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Maryland-made menorah lit in White House ceremony

When Julie Rosenthal's father was still alive, she said, he rarely talked about his life in a concentration camp during World War II.

Erwin Thieberger, then a mechanic, survived those years by doing slave labor. He kept his spirits up by making menorahs, the candelabra central to the Jewish celebration of Hanukkah. After the war, he settled in Silver Spring with his wife, Hilda.

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Thieberger died in 1987. But in at least one important way, his legacy continues.

Thieberger created the menorah that was lit Wednesday night as part of a White House Hanukkah celebration. The piece, made from nails and other scrap, is a large round half-circle with nine candles on a Star of David base.

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Six family members, including Julie Rosenthal, were present as President Barack Obama and first lady Michelle Obama hosted the candle-lighting ceremony on the fourth night of Hanukkah.

"During one of humanity's darkest hours, he never lost faith," Obama said of Thieberger. "Tonight, the light of one of Erwin's menorahs will burn brightly at the White House."

Rosenthal called the experience "surreal."

"It was amazing," she said after the ceremony.

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Officials chose Thieberger's menorah from among dozens submitted by the public in a nationwide contest announced by the White House last month.

Applicants were asked to submit photos along with an answer to the question, "What's the story behind your menorah?"

The piece, one of hundreds Thieberger fashioned by hand, signed, and gave to friends after emigrating to the United States, is owned by Mary Beth Leidman and David Golub of Silver Spring.

Rosenthal, a Marriottsville resident, said no one in her family knew her father's work had been submitted until a White House official contacted her family late Monday night.

Thieberger was imprisoned in a sub-camp at Auschwitz, Rosenthal said. Many of his 13 siblings were sent to camps and never returned.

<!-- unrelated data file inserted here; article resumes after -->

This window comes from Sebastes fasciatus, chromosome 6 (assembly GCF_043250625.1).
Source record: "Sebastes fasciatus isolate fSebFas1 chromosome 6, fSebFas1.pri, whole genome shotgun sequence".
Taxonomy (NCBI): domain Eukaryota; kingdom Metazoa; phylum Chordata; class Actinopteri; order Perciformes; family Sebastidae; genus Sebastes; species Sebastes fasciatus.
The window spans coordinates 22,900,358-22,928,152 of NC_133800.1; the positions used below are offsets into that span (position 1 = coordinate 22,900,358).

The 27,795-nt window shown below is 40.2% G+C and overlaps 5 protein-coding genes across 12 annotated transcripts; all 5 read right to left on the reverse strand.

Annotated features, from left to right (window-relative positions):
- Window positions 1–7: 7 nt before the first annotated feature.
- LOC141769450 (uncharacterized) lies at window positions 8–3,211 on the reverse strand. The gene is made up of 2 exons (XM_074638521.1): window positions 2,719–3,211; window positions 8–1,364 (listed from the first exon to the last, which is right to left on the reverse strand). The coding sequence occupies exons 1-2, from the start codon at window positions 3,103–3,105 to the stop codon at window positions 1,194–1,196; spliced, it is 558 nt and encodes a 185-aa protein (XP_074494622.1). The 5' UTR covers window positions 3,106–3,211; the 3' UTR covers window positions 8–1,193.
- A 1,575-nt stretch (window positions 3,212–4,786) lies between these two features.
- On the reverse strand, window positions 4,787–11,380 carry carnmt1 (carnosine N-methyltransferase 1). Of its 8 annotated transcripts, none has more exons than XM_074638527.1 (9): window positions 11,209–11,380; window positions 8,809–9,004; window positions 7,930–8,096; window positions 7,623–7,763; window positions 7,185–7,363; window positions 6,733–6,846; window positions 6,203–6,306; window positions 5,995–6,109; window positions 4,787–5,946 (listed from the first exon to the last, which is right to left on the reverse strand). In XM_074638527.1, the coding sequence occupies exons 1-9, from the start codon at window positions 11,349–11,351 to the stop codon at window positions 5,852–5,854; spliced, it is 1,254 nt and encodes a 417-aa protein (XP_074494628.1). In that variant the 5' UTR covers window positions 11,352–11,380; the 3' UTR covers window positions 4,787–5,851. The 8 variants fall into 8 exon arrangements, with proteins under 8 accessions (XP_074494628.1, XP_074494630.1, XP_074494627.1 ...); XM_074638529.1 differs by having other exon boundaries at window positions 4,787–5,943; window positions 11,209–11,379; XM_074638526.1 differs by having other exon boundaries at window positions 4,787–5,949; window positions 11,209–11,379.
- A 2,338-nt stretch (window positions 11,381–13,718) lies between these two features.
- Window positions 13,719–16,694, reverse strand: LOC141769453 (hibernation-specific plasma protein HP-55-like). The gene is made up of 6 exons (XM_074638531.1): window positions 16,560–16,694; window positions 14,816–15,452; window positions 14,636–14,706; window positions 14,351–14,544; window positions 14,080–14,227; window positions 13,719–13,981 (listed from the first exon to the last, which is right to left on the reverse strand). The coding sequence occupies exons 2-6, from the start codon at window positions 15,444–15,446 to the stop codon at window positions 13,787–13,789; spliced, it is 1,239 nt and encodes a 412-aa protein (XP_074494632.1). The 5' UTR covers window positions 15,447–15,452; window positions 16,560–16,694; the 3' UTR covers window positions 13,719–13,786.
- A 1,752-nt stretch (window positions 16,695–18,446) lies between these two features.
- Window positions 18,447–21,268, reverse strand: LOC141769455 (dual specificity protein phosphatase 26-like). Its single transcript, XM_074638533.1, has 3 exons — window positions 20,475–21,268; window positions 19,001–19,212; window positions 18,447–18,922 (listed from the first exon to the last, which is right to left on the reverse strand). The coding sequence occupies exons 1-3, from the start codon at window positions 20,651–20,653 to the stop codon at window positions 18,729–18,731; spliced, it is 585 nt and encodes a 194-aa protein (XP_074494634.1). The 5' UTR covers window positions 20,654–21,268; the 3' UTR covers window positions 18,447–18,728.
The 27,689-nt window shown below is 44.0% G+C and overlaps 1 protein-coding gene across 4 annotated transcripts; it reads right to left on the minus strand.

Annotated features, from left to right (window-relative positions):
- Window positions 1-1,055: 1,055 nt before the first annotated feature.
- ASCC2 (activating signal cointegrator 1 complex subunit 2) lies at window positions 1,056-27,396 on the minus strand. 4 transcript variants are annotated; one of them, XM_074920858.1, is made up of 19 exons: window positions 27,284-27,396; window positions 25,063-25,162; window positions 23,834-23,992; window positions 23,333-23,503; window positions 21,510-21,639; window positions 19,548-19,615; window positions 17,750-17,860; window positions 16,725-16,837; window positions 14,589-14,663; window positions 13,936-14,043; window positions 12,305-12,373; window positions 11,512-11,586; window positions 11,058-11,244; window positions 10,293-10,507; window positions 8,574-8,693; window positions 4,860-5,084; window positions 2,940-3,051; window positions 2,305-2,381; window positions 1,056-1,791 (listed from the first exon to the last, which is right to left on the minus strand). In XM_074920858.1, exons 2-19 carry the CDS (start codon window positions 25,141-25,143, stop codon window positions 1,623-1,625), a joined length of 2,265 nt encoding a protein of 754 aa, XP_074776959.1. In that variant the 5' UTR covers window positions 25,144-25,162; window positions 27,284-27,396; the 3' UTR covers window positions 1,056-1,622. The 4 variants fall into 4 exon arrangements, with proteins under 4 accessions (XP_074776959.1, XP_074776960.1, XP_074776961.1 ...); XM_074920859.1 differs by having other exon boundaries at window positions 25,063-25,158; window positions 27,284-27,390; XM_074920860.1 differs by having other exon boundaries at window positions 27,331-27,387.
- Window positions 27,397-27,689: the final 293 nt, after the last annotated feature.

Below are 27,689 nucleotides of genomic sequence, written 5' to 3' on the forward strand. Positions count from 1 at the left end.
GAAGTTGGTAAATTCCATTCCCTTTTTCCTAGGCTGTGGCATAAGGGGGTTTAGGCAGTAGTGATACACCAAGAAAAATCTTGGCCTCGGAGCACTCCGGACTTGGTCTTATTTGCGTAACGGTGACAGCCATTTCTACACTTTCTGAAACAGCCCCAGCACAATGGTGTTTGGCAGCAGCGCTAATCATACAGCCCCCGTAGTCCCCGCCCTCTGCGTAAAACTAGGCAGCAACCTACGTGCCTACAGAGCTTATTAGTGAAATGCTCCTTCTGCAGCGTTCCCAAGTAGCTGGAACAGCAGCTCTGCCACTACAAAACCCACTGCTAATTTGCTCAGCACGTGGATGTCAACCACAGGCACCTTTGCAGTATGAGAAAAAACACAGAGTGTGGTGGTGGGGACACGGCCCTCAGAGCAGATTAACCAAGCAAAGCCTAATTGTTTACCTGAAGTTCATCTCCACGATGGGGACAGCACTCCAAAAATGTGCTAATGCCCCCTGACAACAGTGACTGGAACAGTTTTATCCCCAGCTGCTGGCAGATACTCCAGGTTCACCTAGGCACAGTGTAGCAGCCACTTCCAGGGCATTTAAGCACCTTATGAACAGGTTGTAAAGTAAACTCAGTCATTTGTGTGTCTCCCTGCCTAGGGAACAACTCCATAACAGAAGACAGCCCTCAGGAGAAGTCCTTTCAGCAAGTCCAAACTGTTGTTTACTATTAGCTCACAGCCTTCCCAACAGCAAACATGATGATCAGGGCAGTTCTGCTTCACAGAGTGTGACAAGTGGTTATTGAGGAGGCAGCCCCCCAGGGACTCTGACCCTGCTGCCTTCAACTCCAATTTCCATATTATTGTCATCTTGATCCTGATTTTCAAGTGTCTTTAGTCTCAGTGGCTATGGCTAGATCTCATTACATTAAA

Hilda Thieberger was also sent to a work camp, where she labored as a seamstress for the SS — and managed to keep one of their daughters alive by hiding her.

Thieberger worked on engines in a Nazi machine shop and made a hobby out of crafting menorahs. His materials: discarded concrete nails and solder.

After the war, Rosenthal said, he found work as a roofer, among other jobs, and eventually resumed making versions of the menorahs, usually with materials similar to the ones he'd used as a prisoner.

Thieberger, a longtime member of Club Shalom, an organization for Holocaust survivors, gave one menorah to the Carter White House in 1980 — it's now at the Carter Library in Georgia — and created a wire menorah that was long used in Hanukkah candle-lighting ceremonies at the U.S. Capitol.

This is the first year the White House has sponsored a contest to select the ceremonial menorah. Submissions included a Sephardic menorah from the 14th century; the oldest American menorah, a work made of tin; a menorah holding cans of food to donate to the homeless; and "several menorahs with incredible stories of how they had been buried or hidden during the Holocaust, survived, and passed down through generations of families," according to Matt Nosanchuk, the White House liaison to the Jewish community

The other winning selection — a menorah from the Judaic Art Gallery at the North Carolina Museum of Art — was lit by Israeli President Reuven Rivlin, a guest of the Obamas.

Manfred Lindenbaum, a Holocaust survivor who returned to Auschwitz last year, helped light Thieberger's menorah, a piece the White House says the Leidman-Golub family has long cherished.

The family's tradition is to "light the menorah each year and retell its story," and the Leidman-Golubs "have passed along the sense of responsibility and service that the story evokes to their son, Matty Golub, who is currently a lieutenant in the Navy," according to Nosanchuk.

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